Learning Japanese through reading practice can be very frustrating (probably a familiar theme by now). Instead of simply learning just new vocabulary or new characters, you’re often trying to learn new characters, new radical/sub-component characters that made up the character you’re studying (in order to help you understand how its components combined to provide the meaning it has), 4 or 5 or 10 possible pronunciations this character might have depending on a variety of contexts, new vocabulary and compounds that use this character, and maybe even some new, previously unfamiliar grammar points or nuances to the phrase you’re trying to study. I often feel that attempting to learn vocabulary and characters by reading through Japanese text is an exercise in sheer force of will: just pushing through and tackling all these items simultaneously, just to learn sufficiently about one character in one word, and having to start it all over again for the next tiny fraction of a phrase I’m trying to both comprehend and learn for future benefit.

    I’ve used a variety of techniques to help me expand my repertoire of kanji, and none of them are a panacea. I’ll spend some time trying to read through grade-school books. This has the advantage of having a much lower density of kanji to learn at one time, but a disadvantage in that kanji-derived vocabulary is actually much quicker to learn if I understand them from their component kanji, giving me insight to why it’s pronounced that way, and associating those sounds to the word’s meaning. So I’ll get into some heavier reading, in order to focus more on learning kanji than on learning vocabulary, but of course I run into the problems I described in the paragraph above. Then I’ll turn to a Japanese reader for learners, where it provides the vocab and character readings for me right there (but of course only the readings for what I happen to be reading right then and there). Then I’ll try learning kanji through means other than reading them in a sentence; for instance, going through a list of kanji by order of frequency-of-use. That way, each new character I learn will be applicable in a maximum of reading situations: I’ll get the biggest bang for my learning buck. Or I’ll spend some time learning more about characters that are also components of other, more complex characters; they may not be especially frequently-used characters, but knowing them will enable me to better understand and learn about the more frequently-used characters.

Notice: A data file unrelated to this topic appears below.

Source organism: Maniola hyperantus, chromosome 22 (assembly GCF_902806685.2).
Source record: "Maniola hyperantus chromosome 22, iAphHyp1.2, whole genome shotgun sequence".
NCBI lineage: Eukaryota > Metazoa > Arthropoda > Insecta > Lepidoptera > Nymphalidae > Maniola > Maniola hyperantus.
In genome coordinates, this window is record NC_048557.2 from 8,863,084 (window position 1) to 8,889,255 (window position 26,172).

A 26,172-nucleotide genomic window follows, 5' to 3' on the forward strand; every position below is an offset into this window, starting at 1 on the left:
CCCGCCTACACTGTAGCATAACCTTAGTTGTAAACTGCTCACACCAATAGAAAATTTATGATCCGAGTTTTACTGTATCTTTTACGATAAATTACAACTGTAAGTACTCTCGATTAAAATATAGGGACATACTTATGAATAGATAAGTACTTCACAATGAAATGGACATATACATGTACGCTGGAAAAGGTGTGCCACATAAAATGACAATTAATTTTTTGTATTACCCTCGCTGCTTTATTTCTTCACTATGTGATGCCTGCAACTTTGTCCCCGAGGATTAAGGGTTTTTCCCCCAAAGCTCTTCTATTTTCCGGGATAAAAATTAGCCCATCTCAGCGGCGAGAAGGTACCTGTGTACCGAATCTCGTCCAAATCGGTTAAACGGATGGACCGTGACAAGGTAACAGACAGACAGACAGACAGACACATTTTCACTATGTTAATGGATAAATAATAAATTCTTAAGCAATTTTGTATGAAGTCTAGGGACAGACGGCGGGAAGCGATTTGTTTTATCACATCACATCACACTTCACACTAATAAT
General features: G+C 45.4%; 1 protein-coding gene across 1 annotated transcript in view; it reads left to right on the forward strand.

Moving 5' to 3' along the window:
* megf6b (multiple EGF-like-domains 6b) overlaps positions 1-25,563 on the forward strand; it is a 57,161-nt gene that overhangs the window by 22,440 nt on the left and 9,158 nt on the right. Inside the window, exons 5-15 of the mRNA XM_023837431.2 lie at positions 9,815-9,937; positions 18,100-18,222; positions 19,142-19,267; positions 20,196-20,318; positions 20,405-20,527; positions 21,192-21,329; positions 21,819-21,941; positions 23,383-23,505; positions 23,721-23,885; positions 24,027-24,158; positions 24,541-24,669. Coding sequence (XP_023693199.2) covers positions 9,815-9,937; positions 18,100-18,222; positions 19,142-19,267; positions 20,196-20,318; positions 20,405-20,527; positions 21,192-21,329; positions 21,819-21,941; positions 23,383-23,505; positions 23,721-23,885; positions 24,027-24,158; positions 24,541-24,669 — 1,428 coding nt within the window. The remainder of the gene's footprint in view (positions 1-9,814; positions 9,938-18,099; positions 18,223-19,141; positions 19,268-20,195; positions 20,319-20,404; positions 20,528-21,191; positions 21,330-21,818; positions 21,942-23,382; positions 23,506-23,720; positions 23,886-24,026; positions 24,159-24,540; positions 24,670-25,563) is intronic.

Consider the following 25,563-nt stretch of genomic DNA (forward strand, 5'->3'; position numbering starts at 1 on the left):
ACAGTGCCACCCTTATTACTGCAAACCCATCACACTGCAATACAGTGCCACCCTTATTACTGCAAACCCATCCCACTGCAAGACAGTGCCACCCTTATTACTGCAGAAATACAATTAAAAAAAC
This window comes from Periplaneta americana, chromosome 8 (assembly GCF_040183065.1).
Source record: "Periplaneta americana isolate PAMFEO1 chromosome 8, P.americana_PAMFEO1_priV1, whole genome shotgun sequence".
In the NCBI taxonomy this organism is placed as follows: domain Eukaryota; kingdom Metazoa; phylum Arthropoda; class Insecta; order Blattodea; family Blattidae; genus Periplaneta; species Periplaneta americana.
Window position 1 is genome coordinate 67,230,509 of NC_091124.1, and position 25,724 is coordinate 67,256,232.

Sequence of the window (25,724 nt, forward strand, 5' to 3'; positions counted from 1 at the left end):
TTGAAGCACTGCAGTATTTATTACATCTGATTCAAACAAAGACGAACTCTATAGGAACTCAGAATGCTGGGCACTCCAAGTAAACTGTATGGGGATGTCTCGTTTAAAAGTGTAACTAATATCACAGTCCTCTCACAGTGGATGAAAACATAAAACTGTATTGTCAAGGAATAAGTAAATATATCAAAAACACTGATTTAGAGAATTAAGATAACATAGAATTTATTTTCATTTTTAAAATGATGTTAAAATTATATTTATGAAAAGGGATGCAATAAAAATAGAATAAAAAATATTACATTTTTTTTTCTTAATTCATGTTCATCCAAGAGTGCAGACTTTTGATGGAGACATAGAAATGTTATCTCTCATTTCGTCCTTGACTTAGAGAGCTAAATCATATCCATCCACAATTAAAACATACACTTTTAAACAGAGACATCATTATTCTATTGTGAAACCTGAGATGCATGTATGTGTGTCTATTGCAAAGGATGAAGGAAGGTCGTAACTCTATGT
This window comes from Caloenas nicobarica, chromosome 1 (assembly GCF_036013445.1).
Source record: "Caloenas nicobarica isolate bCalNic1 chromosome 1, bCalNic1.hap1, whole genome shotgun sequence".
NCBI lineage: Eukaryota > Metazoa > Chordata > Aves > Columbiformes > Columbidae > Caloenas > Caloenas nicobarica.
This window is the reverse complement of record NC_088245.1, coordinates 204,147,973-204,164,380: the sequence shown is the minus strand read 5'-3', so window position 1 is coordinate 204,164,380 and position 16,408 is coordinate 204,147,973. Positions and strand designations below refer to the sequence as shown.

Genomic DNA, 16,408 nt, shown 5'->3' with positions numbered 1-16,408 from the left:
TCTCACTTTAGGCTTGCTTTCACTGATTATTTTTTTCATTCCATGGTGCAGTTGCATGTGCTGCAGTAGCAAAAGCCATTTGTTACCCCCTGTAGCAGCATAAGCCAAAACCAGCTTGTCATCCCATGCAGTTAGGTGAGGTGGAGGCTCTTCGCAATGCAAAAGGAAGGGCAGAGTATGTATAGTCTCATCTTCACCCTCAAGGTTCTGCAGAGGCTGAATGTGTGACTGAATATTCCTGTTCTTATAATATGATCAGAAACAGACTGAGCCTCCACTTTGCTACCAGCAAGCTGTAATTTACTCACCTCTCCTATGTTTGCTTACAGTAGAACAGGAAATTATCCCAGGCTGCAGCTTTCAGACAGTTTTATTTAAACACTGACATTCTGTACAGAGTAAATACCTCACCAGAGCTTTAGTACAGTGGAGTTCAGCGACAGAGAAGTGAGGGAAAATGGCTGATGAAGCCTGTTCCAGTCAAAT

But I get to feeling like I’m studying each of these methods through sheer force of will, and not at all feeling like I’m learning fluidly, easily, or naturally, fighting my way tooth-and-nail for every inch of gained territory, banging my head against the same wall until I get a headache, switching to pounding against it with my fist until the skin of my hands is too raw. The problem with all these methods is, I’ll learn all I need to know about what I need for that specific situation, and maybe some related studying for my future understanding—but I won’t get to practice that knowledge, so I stand a pretty solid chance of losing it.